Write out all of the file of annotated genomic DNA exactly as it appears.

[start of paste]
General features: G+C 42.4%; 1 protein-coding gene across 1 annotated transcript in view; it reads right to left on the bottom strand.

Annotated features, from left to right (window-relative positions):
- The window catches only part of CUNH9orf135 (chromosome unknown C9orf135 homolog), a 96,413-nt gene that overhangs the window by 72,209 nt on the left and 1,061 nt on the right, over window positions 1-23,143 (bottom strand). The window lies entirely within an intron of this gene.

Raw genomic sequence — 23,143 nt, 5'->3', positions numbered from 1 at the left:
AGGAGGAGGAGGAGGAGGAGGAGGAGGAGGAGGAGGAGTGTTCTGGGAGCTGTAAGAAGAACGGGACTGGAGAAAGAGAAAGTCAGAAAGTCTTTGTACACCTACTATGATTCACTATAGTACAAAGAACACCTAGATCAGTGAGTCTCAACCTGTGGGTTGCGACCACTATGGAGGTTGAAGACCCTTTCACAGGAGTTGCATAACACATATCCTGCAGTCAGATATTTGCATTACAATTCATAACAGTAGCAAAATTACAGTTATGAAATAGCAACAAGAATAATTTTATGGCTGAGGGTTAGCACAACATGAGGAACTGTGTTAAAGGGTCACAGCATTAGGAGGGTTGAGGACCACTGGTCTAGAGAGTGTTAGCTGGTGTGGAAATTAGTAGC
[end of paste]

General features: G+C 42.4%; 1 protein-coding gene across 1 annotated transcript in view; it reads right to left on the bottom strand.

Annotated features, from left to right (window-relative positions):
- The window catches only part of CUNH9orf135 (chromosome unknown C9orf135 homolog), a 96,413-nt gene that overhangs the window by 72,209 nt on the left and 1,061 nt on the right, over window positions 1-23,143 (bottom strand). The window lies entirely within an intron of this gene.

Raw genomic sequence — 23,143 nt, 5'->3', positions numbered from 1 at the left:
AGGAGGAGGAGGAGGAGGAGGAGGAGGAGGAGGAGGAGTGTTCTGGGAGCTGTAAGAAGAACGGGACTGGAGAAAGAGAAAGTCAGAAAGTCTTTGTACACCTACTATGATTCACTATAGTACAAAGAACACCTAGATCAGTGAGTCTCAACCTGTGGGTTGCGACCACTATGGAGGTTGAAGACCCTTTCACAGGAGTTGCATAACACATATCCTGCAGTCAGATATTTGCATTACAATTCATAACAGTAGCAAAATTACAGTTATGAAATAGCAACAAGAATAATTTTATGGCTGAGGGTTAGCACAACATGAGGAACTGTGTTAAAGGGTCACAGCATTAGGAGGGTTGAGGACCACTGGTCTAGAGAGTGTTAGCTGGTGTGGAAATTAGTAGC